Historically, I’ve been on Twitter as @Nebusj and announce every post there. But a couple weeks ago Twitter decided it had better things to do than let me connect to it. And I’ve had better things to do than deal with this by, like, logging in using a different web browser or something. I’m still getting announcements posted, since I can see my recent Twitter feed as one of the columns on the right-hand-side of the page here. I don’t know when that will break. But this is your chance to watch and see when it happens! Please someone tell me when it does. Not on Twitter.

I hope tomorrow to be back to the A to Z posts, and to get back to the comics for Sunday.

## How July 2019 Treated My Mathematics Blog

If I had regular readers, one might notice it’s pretty late in the month without my having reviewed readership around here for the past month. This is so. There’s good reason: the first week of August was mostly wiped out by my attending Pinburgh, the world’s largest pinball tournament, and related activities. This included four(!) amusement park visits in Pennsylvania. Pennsylvania, for some reason, has many amusement parks and they’re all worth a visit.

That’s all time-consuming stuff, though. And it’s not stuff that I can write ahead of time. This offends me, since so much of the structure of these reviews is imposed by the list of what data I have available. I suppose I could do a fill-in-the-blanks template but … why?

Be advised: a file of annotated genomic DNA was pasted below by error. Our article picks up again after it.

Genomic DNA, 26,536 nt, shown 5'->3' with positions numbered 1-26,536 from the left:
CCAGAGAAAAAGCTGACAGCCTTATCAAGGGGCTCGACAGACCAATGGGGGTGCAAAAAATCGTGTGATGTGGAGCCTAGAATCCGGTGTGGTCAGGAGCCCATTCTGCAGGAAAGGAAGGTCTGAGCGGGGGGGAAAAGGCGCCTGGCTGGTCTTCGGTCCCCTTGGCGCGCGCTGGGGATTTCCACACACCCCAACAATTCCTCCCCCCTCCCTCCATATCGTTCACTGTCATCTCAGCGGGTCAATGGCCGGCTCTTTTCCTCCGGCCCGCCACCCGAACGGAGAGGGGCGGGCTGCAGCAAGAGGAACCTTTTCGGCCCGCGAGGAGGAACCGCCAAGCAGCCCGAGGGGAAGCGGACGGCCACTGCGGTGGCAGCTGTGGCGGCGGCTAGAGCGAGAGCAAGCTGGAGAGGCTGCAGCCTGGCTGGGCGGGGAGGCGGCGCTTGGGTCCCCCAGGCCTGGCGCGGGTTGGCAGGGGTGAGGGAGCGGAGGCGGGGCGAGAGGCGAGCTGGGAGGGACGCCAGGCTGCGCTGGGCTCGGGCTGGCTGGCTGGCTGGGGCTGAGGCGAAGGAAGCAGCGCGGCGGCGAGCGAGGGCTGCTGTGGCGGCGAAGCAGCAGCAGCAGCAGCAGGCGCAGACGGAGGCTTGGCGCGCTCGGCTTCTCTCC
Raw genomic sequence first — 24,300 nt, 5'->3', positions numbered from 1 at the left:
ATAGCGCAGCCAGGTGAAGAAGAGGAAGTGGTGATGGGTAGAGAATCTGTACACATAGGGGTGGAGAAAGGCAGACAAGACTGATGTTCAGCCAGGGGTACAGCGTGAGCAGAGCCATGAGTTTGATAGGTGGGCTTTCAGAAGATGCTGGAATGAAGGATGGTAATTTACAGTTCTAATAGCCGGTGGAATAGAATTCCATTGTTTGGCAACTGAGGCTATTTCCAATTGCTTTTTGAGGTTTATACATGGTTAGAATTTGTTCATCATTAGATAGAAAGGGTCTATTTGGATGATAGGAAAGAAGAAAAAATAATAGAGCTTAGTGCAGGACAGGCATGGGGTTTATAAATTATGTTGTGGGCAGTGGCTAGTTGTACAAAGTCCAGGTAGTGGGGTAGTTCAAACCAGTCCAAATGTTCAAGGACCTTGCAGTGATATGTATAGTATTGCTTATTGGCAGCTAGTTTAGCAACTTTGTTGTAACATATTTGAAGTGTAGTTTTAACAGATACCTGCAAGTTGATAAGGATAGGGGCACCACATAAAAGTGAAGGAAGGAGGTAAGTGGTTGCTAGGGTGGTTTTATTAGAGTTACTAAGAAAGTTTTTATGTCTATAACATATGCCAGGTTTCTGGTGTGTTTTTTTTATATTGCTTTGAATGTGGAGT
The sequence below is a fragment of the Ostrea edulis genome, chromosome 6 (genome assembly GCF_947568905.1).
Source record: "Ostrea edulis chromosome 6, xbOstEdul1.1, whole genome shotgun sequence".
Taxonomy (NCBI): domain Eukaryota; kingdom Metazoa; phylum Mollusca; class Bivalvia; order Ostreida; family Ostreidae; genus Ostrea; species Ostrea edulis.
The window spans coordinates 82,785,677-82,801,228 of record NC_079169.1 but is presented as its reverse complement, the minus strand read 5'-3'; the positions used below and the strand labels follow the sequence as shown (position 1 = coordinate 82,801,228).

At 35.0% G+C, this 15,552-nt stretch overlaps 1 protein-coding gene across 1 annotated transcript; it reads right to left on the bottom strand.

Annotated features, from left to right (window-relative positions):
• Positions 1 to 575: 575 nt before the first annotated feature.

Well, here’s the most basic stuff: how many things got views, and how many people came around, in July 2019?

That’s … surprising. I had 11 posts in July, most of them Reading the Comics pieces. But this brought 1,356 page views, above a thousand for the first time since April, and the greatest number of page views since March. It’s even slightly above the twelve-month running average of 1330.6 views per month. There were 870 unique visitors in July, which is almost more than the total number of pages viewed in June. The 870 unique visitors are a fair bit above the twelve-month running average of 822.4 unique visitors per month. By the way, I put together a spreadsheet so I can more easily track twelve-month running averages, as well as averages-per-post.

This offers some information I find interesting. By this I mean it’s information I don’t know how to understand. In July there were 11 posts and, on average, 123.3 views per posting. This is not to say each July post got viewed, on average, 123.3 times. It’s that, roughly, every three days there were about 123 pages viewed from my whole catalogue. This average is in line with the twelve-month running average of 121.0 views per posting. It works out to an average 7.1 unique visitors per posting. That’s probably not significantly greater than the 6.7 unique visitors per posting over the previous twelve months.

There were 45 likes given to things in July. That’s down from the previous twelve-month average of 62.3 per month. There were 21 comments in July, basically the twelve-month average of 23.1 comments per month. This is 6.4 likes per posting, compared to the twelve-month average of 8.8. It’s also 3.3 comments per posting, which is basically the twelve-month average of 3.6. Incidentally, my twelve-month average had been 14.3 posts per month. This is helped by some A to Z sequences, which I haven’t yet done this year.